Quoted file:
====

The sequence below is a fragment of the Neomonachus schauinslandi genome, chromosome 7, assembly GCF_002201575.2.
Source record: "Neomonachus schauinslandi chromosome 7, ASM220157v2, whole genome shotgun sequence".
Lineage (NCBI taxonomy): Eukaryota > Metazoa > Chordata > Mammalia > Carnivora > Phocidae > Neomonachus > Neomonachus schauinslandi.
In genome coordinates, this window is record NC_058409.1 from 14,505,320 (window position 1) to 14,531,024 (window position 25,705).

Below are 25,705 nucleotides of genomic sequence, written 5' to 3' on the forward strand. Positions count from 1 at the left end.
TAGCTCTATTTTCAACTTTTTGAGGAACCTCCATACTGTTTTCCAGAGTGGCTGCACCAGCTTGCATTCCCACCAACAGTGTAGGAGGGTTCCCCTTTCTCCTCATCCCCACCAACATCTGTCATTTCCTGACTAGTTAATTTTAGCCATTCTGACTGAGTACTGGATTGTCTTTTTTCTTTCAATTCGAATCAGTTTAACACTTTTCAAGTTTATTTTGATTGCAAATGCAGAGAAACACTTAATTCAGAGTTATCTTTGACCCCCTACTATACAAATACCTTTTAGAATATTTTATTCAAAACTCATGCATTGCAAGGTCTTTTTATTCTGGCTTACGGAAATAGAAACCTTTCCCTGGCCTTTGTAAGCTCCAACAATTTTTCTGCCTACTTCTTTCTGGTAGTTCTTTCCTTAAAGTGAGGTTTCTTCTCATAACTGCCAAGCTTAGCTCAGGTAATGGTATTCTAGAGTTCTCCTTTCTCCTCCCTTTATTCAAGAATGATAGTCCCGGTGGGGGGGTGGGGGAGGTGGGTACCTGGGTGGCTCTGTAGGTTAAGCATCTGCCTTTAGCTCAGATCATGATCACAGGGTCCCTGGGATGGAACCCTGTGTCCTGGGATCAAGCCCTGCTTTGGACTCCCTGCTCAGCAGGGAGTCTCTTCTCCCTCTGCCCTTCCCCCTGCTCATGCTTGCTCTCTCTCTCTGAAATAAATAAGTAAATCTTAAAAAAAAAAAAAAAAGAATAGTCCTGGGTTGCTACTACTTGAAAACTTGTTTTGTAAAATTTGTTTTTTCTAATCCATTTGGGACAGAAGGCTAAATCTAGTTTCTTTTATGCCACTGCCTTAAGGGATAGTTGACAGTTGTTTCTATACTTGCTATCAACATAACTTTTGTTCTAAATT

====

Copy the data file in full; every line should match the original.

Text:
The sequence below is a fragment of the Neomonachus schauinslandi genome, chromosome 7, assembly GCF_002201575.2.
Source record: "Neomonachus schauinslandi chromosome 7, ASM220157v2, whole genome shotgun sequence".
Lineage (NCBI taxonomy): Eukaryota > Metazoa > Chordata > Mammalia > Carnivora > Phocidae > Neomonachus > Neomonachus schauinslandi.
In genome coordinates, this window is record NC_058409.1 from 14,505,320 (window position 1) to 14,531,024 (window position 25,705).

Below are 25,705 nucleotides of genomic sequence, written 5' to 3' on the forward strand. Positions count from 1 at the left end.
TAGCTCTATTTTCAACTTTTTGAGGAACCTCCATACTGTTTTCCAGAGTGGCTGCACCAGCTTGCATTCCCACCAACAGTGTAGGAGGGTTCCCCTTTCTCCTCATCCCCACCAACATCTGTCATTTCCTGACTAGTTAATTTTAGCCATTCTGACTGAGTACTGGATTGTCTTTTTTCTTTCAATTCGAATCAGTTTAACACTTTTCAAGTTTATTTTGATTGCAAATGCAGAGAAACACTTAATTCAGAGTTATCTTTGACCCCCTACTATACAAATACCTTTTAGAATATTTTATTCAAAACTCATGCATTGCAAGGTCTTTTTATTCTGGCTTACGGAAATAGAAACCTTTCCCTGGCCTTTGTAAGCTCCAACAATTTTTCTGCCTACTTCTTTCTGGTAGTTCTTTCCTTAAAGTGAGGTTTCTTCTCATAACTGCCAAGCTTAGCTCAGGTAATGGTATTCTAGAGTTCTCCTTTCTCCTCCCTTTATTCAAGAATGATAGTCCCGGTGGGGGGGTGGGGGAGGTGGGTACCTGGGTGGCTCTGTAGGTTAAGCATCTGCCTTTAGCTCAGATCATGATCACAGGGTCCCTGGGATGGAACCCTGTGTCCTGGGATCAAGCCCTGCTTTGGACTCCCTGCTCAGCAGGGAGTCTCTTCTCCCTCTGCCCTTCCCCCTGCTCATGCTTGCTCTCTCTCTCTGAAATAAATAAGTAAATCTTAAAAAAAAAAAAAAAAGAATAGTCCTGGGTTGCTACTACTTGAAAACTTGTTTTGTAAAATTTGTTTTTTCTAATCCATTTGGGACAGAAGGCTAAATCTAGTTTCTTTTATGCCACTGCCTTAAGGGATAGTTGACAGTTGTTTCTATACTTGCTATCAACATAACTTTTGTTCTAAATT